Causality in the Time of Cholera

Exercise 2

Instructions (read aloud in your group): Your group’s task is to use the facts described below to devise a test of the theory that a waterborne organism/pathogen is responsible for infecting humans with cholera. Your test must be feasible with the technology and resources available at the time. Your test must also be falsifiable; that is, it must be possible that you find evidence inconsistent with the waterborne germ theory of cholera’s spread. The questions on this worksheet will walk you through developing your test. You do not have to use all of the facts below in devising your test, but try not to use information beyond what you are told below.

Facts: In early 1854 numerous cholera cases clustered around the Broad Street pump in the neighborhood of Soho in London. Like nearly all of the water supply of London, the pump was a public source of drinking water, cooking water and water for all other household chores for anyone who wanted it. Indoor plumbing was almost completely unheard of at this time, which meant that individuals from all walks of life obtained their water from public pumps like the Broad Street pump that were located on street corners throughout the city. Theorizing that contaminated water from the Broad Street pump was spreading cholera, John Snow convinced the authorities to dismantle the pump’s handle on September 7, 1854.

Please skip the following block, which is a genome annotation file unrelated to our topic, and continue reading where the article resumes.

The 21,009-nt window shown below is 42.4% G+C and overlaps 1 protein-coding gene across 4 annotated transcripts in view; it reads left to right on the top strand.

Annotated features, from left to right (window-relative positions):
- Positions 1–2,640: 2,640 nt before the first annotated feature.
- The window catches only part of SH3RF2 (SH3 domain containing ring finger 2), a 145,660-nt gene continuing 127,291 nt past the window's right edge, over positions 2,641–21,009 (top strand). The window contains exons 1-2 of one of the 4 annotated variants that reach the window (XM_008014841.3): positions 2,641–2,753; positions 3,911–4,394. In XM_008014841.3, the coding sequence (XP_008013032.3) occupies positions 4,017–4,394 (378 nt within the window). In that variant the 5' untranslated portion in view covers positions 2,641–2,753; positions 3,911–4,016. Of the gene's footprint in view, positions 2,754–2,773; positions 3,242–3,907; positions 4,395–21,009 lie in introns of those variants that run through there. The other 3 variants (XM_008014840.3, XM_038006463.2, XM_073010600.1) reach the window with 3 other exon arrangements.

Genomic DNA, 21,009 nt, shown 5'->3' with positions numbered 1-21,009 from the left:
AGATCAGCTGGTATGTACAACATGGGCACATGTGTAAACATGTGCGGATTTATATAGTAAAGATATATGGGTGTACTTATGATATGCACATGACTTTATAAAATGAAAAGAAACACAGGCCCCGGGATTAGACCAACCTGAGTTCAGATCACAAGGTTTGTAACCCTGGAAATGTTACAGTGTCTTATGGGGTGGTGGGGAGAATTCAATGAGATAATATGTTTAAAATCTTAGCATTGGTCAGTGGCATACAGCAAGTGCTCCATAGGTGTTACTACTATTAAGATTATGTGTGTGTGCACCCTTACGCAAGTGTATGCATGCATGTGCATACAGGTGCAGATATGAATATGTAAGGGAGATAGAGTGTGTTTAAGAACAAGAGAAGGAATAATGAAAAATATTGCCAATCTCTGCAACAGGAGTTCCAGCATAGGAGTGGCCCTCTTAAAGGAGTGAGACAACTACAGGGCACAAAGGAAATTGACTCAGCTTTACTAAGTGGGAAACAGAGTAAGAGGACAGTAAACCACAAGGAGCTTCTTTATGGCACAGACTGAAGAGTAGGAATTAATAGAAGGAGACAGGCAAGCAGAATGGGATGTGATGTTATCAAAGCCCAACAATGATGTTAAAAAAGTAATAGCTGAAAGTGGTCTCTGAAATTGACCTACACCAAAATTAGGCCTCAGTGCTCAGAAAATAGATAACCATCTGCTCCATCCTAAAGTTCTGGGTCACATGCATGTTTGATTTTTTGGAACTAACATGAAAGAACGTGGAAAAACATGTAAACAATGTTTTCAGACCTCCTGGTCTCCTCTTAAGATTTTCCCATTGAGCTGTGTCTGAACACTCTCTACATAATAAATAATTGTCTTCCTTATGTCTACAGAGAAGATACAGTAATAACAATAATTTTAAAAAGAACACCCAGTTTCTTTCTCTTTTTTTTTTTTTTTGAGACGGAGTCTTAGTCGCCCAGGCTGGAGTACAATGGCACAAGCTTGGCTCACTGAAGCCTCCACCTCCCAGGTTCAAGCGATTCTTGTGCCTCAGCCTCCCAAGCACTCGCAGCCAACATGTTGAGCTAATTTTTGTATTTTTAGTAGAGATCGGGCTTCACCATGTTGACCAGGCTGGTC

Question 1:

Using the language of the potential outcomes framework, identify the outcome of interest (\(Y\)) of interest.

Question 2:

Who or what do you want to observe? Do you want to observe something about individuals? Groups? Places? Things? (This is your unit of analysis.)

Question 3:

What is the treatment (\(T\)) in John Snow’s analysis?

Question 4

Given the observations you’ve made of the outcome \(Y\), who or what do you want to compare? That is, how do you want to group your unit of analysis so that you can compare between groups? Will you make comparisons across space? Across time? Both? (This is the fundamental component of your test.)

Question 5

If the waterborne germ theory of disease is correct, what differences (or lack of differences) do you expect to see in the comparisons of outcomes between groups from 4 above?

Question 6

If the waterborne germ theory of disease is incorrect, what differences (or lack of differences) do you expect to see in the comparisons of outcomes between groups from 4 above?

Question 7:

In order to make this inference valid, what assumptions was Snow (implicitly) making about what would happen after September 7th?

Question 8:

If you observe the differences (or lack of differences) in outcomes between groups that support the waterborne germ theory of disease, is there anything else that could be going on that could also or alternatively account for the differences? What worries you? (This is a question about potential confounders.)

Question 9:

If you don’t observe the differences (or lack of differences) in outcomes between groups that support the waterborne germ theory of disease, is there anything else that could be going on that could also or alternatively account for the differences? What worries you? (This is a question about potential confounders.)